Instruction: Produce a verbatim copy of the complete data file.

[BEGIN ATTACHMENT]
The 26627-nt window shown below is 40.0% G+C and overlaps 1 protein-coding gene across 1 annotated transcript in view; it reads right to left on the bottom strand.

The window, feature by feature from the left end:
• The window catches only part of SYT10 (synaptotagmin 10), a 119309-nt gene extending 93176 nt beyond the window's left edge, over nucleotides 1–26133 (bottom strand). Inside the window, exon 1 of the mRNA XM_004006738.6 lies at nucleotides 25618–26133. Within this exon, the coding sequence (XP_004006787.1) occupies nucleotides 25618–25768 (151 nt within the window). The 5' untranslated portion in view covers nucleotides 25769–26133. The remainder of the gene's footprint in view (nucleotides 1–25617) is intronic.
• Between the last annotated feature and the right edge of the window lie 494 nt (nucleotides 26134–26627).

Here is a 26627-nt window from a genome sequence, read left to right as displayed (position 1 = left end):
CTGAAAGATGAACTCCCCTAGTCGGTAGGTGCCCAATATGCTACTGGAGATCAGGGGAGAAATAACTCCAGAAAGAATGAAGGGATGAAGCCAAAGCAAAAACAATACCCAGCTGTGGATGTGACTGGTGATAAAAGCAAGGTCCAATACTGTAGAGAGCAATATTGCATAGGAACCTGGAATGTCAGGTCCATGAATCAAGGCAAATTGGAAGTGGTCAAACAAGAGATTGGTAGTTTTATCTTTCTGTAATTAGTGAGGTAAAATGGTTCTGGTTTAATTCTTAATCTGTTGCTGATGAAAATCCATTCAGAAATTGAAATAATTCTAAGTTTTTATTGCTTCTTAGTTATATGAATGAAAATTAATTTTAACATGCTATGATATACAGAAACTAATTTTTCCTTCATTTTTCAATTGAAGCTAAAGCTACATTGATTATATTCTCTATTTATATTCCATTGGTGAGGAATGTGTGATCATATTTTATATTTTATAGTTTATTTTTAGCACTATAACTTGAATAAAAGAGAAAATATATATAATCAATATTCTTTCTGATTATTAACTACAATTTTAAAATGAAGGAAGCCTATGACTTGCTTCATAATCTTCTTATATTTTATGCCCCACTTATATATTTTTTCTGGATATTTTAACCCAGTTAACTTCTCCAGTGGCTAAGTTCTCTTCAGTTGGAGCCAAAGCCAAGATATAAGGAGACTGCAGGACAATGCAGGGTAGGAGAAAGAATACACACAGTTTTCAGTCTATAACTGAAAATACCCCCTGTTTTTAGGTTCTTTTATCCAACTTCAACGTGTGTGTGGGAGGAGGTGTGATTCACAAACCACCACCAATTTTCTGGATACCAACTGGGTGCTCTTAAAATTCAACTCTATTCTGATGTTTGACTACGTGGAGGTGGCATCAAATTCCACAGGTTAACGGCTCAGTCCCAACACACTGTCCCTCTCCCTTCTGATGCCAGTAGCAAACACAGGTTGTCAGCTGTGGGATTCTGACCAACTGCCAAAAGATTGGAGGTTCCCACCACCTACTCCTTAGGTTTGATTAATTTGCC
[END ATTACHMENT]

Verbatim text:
The 26627-nt window shown below is 40.0% G+C and overlaps 1 protein-coding gene across 1 annotated transcript in view; it reads right to left on the bottom strand.

The window, feature by feature from the left end:
• The window catches only part of SYT10 (synaptotagmin 10), a 119309-nt gene extending 93176 nt beyond the window's left edge, over nucleotides 1–26133 (bottom strand). Inside the window, exon 1 of the mRNA XM_004006738.6 lies at nucleotides 25618–26133. Within this exon, the coding sequence (XP_004006787.1) occupies nucleotides 25618–25768 (151 nt within the window). The 5' untranslated portion in view covers nucleotides 25769–26133. The remainder of the gene's footprint in view (nucleotides 1–25617) is intronic.
• Between the last annotated feature and the right edge of the window lie 494 nt (nucleotides 26134–26627).

Here is a 26627-nt window from a genome sequence, read left to right as displayed (position 1 = left end):
CTGAAAGATGAACTCCCCTAGTCGGTAGGTGCCCAATATGCTACTGGAGATCAGGGGAGAAATAACTCCAGAAAGAATGAAGGGATGAAGCCAAAGCAAAAACAATACCCAGCTGTGGATGTGACTGGTGATAAAAGCAAGGTCCAATACTGTAGAGAGCAATATTGCATAGGAACCTGGAATGTCAGGTCCATGAATCAAGGCAAATTGGAAGTGGTCAAACAAGAGATTGGTAGTTTTATCTTTCTGTAATTAGTGAGGTAAAATGGTTCTGGTTTAATTCTTAATCTGTTGCTGATGAAAATCCATTCAGAAATTGAAATAATTCTAAGTTTTTATTGCTTCTTAGTTATATGAATGAAAATTAATTTTAACATGCTATGATATACAGAAACTAATTTTTCCTTCATTTTTCAATTGAAGCTAAAGCTACATTGATTATATTCTCTATTTATATTCCATTGGTGAGGAATGTGTGATCATATTTTATATTTTATAGTTTATTTTTAGCACTATAACTTGAATAAAAGAGAAAATATATATAATCAATATTCTTTCTGATTATTAACTACAATTTTAAAATGAAGGAAGCCTATGACTTGCTTCATAATCTTCTTATATTTTATGCCCCACTTATATATTTTTTCTGGATATTTTAACCCAGTTAACTTCTCCAGTGGCTAAGTTCTCTTCAGTTGGAGCCAAAGCCAAGATATAAGGAGACTGCAGGACAATGCAGGGTAGGAGAAAGAATACACACAGTTTTCAGTCTATAACTGAAAATACCCCCTGTTTTTAGGTTCTTTTATCCAACTTCAACGTGTGTGTGGGAGGAGGTGTGATTCACAAACCACCACCAATTTTCTGGATACCAACTGGGTGCTCTTAAAATTCAACTCTATTCTGATGTTTGACTACGTGGAGGTGGCATCAAATTCCACAGGTTAACGGCTCAGTCCCAACACACTGTCCCTCTCCCTTCTGATGCCAGTAGCAAACACAGGTTGTCAGCTGTGGGATTCTGACCAACTGCCAAAAGATTGGAGGTTCCCACCACCTACTCCTTAGGTTTGATTAATTTGCC